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A Mother’s Day After | The Fox's Den

A Mother’s Day After


I was a bad son today. I made the final day of the Mayhem in May tournament at Running Aces, which was on Mother’s Day, and I wasn’t able to talk to my mom. I tried to call once, but that really isn’t the effort my mom deserves. Especially after she was the one who gave me what it takes to play poker for a living. So here’s to you mom, to what you gave me, what you helped me to become, and everything you did for me.

My mom was tough. She raised me for a few years as a single mom with no college education and no real job skills. She got a job, got us a little apartment, and we got by. She made some tough choices, but she managed to buy me healthy food, just enough milk, and she waited for a great guy to be my next dad. Eventually she got it turned around and even when times were tough, I didn’t really know it. I knew we didn’t have money sometimes, but I never realized that should be a problem. We had each other and we managed to get what we needed.

She couldn’t afford to buy me lots of books, but she could find time to take me to the library. She couldn’t afford expensive meals, but she found ways to make cheap meals healthy and made sure I took my vitamins. She couldn’t always afford everything for herself, but I never missed out on things I really needed. She sacrificed a lot sometimes in the lean years, but she hid it from me and she never held it against me.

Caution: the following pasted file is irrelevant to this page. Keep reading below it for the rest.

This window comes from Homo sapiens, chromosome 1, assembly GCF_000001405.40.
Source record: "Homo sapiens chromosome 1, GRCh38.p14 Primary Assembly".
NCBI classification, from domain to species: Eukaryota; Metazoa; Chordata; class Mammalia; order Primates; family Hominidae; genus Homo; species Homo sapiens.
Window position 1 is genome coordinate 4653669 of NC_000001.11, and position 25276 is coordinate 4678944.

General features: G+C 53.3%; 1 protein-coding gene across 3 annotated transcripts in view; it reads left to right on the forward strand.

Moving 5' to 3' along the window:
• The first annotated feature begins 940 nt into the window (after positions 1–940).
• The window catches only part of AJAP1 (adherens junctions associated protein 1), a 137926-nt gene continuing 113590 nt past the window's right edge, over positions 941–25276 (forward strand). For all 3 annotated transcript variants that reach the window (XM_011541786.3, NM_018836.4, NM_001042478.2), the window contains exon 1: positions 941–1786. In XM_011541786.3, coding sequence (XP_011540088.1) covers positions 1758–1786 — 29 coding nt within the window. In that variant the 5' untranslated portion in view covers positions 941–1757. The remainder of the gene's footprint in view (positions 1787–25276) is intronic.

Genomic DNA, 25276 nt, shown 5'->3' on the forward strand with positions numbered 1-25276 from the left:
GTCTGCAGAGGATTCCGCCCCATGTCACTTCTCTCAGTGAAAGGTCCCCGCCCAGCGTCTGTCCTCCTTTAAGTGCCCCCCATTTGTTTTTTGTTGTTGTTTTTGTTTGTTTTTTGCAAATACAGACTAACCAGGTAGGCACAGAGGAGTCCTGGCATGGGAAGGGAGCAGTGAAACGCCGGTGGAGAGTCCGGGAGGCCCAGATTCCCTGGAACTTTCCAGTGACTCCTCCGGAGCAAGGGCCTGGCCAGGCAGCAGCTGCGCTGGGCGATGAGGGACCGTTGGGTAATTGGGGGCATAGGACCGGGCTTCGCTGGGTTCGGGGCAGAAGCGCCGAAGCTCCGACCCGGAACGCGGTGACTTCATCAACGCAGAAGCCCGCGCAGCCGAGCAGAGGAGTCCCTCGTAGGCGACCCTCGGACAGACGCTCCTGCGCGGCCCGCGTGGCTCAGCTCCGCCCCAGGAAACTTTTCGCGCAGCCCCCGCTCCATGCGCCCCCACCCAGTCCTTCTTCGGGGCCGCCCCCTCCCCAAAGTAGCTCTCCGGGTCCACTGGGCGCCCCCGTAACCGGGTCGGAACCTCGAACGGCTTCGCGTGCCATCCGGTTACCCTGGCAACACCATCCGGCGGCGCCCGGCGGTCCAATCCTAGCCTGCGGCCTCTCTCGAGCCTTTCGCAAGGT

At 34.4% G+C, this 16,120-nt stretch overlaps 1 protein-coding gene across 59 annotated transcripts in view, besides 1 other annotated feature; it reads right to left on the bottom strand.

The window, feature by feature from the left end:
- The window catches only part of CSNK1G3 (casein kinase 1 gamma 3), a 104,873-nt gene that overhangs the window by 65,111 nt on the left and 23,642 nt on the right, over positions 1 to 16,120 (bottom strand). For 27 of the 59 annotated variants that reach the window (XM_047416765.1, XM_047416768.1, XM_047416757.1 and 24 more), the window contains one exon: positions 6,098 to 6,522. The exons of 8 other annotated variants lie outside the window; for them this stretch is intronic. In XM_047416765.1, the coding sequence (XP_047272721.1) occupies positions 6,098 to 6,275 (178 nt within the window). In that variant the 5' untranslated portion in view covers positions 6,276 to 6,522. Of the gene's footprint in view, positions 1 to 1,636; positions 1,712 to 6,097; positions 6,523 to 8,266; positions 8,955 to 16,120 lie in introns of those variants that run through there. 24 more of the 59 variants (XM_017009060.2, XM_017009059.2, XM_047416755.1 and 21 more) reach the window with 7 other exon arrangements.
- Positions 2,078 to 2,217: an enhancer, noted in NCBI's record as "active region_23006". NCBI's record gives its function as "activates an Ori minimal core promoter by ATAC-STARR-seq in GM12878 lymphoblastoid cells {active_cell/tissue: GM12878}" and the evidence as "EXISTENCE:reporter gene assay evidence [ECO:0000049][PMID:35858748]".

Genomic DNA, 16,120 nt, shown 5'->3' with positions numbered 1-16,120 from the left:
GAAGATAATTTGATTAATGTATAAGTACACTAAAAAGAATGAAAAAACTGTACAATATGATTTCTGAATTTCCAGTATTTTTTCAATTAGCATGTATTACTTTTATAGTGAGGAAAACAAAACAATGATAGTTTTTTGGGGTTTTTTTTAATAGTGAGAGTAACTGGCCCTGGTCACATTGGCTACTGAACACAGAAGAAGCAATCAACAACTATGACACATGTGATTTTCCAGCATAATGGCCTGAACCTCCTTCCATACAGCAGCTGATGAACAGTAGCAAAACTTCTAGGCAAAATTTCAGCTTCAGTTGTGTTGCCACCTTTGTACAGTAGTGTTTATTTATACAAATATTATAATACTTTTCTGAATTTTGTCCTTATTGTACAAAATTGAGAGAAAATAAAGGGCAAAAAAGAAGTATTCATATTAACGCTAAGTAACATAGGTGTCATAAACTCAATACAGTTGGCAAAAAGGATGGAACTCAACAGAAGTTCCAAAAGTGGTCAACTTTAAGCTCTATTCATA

I was a precocious kid in high school. More than that, I was impossible. I was angry, withdrawn, rebellious, and a downright jackass sometimes. She got mad, how could she not, but she always told me she loved me. She tolerated my bullshit a lot better than I would tolerate it from some punk kid now, that’s for sure.

In my twenties I lived. A lot. I wasn’t always making wise decisions, but I sure ended up with some stories to tell. She always told me to be careful, and I knew she would be there for me. It’s easier to go out on a limb if you have a safety net, and in her I knew I had it if I ever really needed it. She never judged me by my occasional bad decisions, she just loved me unconditionally, because that’s what a mom does.

When I suffered through a painful divorce, she told me to come home for a few weeks, and I did. It was her shoulder that I cried on during the toughest time of my life. As it should be. Thank God for her. When I left again, I was healing and more importantly I believed that things would get better. My divorce was nothing compared to what she went through in hers, and I can’t imagine how she weathered it without letting me see how bad things were. She’s so much stronger than I am.

Through it all, she helped me become a man. A strong man who could stand on his own, think for himself, and do the right thing when it needed doing. She taught me those things and she surrounded me with people who taught me other things that helped me get by and lead a happy life. She taught that I didn’t need to be perfect, but I did need to be good. And I tried to be like her, not perfect, but very good. I’ll never be the amazing, patient, dedicated human being that she is, but because of her I will be the best person that I can be.

I can’t thank you enough mom, and I’ll call more than once tomorrow. I’ll try throughout the day until I can hear your voice and let you know that I love you. Thank you so much for everything.

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